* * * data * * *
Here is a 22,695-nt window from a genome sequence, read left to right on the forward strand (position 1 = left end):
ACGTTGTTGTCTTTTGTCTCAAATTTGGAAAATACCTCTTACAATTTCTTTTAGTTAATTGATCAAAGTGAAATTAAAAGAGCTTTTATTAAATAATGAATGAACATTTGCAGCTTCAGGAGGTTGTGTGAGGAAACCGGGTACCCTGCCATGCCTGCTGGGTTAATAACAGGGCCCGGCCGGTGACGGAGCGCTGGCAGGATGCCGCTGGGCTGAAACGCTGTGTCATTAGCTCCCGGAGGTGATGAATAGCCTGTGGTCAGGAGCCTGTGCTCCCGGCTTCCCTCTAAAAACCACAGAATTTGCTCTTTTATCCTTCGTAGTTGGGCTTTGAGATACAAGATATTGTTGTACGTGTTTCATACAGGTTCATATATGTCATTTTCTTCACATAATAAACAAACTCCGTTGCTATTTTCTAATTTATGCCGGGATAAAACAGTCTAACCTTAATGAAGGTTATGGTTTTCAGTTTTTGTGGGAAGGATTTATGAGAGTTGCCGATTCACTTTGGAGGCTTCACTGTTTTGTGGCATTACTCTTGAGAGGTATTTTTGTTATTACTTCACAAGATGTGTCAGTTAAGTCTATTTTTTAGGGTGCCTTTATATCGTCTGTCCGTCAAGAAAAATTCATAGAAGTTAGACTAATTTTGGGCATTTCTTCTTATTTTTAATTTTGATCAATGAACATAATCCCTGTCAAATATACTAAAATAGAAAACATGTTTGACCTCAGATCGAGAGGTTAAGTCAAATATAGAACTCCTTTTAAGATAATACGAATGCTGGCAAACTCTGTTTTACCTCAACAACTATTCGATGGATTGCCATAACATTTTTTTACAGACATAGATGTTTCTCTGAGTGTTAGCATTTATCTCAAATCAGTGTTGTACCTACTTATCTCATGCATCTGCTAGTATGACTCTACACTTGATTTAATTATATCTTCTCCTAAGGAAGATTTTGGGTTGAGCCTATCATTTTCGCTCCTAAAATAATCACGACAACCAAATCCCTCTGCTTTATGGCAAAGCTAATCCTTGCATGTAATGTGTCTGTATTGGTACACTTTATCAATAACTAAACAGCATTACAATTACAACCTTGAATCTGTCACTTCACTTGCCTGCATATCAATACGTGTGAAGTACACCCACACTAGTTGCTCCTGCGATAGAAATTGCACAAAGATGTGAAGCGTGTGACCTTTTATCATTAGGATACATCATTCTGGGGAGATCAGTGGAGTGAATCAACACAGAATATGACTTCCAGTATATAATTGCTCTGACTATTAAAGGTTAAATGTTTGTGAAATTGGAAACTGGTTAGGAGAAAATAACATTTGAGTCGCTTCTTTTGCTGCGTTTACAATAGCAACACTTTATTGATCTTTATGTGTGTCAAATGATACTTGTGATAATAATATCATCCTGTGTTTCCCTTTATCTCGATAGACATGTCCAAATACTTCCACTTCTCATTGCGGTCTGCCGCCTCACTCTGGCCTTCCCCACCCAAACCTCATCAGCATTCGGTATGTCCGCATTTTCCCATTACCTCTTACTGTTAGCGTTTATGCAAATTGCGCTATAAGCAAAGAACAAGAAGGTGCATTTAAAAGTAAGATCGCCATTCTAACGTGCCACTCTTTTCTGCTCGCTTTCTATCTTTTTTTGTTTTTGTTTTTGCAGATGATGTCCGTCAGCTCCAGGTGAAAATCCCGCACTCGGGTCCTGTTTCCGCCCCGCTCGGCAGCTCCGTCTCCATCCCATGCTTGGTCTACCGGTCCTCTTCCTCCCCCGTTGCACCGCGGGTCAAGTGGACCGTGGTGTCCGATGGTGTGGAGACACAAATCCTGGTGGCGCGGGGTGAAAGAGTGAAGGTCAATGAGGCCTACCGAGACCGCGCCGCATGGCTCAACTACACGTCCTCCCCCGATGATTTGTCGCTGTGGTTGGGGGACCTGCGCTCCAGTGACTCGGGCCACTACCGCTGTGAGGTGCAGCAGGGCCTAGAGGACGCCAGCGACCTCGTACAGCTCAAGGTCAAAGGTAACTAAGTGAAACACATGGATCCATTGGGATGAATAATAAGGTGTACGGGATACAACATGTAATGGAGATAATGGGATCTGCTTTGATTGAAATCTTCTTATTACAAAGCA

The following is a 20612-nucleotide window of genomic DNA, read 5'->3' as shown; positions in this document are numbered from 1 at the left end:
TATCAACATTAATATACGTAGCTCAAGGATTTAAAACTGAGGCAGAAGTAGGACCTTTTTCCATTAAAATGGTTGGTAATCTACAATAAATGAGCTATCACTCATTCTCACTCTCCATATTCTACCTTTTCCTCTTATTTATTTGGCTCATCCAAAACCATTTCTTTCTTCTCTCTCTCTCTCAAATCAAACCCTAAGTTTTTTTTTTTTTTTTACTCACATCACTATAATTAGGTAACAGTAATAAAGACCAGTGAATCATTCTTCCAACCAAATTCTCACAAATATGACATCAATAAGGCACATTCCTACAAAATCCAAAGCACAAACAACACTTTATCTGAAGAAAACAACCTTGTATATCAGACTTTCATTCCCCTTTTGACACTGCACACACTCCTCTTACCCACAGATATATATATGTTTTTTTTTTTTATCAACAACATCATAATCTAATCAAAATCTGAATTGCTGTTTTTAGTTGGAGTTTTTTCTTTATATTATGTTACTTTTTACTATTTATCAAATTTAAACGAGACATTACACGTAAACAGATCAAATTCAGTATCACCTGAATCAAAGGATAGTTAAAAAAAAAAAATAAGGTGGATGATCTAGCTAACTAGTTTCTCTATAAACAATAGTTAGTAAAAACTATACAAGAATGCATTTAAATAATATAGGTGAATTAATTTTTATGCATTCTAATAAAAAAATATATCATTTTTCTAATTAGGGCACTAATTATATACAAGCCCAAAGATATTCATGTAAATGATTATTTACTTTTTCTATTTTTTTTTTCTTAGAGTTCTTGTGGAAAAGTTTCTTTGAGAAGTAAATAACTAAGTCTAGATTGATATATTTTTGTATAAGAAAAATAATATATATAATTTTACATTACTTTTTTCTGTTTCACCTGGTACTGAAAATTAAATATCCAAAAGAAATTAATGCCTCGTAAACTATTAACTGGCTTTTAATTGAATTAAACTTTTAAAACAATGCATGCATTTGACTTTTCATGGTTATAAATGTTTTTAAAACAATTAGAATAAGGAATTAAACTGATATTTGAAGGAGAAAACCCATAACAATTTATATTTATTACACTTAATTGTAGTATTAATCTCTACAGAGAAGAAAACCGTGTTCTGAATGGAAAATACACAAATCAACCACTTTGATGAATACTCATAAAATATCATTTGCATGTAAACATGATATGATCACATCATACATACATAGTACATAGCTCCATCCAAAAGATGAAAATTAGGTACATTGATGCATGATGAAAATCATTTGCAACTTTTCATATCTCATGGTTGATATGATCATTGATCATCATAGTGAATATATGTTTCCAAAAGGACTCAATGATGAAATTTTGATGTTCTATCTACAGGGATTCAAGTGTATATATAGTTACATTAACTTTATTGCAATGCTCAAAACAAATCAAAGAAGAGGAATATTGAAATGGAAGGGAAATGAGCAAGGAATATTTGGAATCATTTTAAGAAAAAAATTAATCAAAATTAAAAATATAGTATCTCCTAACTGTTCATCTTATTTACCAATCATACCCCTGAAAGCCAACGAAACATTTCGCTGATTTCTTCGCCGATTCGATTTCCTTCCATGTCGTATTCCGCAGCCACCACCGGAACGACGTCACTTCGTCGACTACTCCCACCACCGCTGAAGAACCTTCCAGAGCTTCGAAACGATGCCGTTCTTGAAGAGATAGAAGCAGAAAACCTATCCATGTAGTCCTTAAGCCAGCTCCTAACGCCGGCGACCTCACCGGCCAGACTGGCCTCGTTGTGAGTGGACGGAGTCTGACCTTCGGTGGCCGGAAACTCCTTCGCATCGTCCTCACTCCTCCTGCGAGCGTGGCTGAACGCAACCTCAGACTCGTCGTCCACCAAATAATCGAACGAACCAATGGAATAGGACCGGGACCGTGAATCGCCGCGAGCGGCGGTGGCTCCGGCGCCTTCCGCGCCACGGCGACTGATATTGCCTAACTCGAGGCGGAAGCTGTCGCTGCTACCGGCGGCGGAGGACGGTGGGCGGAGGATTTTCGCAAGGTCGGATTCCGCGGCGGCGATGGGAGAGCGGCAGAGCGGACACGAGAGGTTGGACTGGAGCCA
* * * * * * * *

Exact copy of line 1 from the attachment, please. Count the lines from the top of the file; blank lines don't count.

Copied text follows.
Here is a 22,695-nt window from a genome sequence, read left to right on the forward strand (position 1 = left end):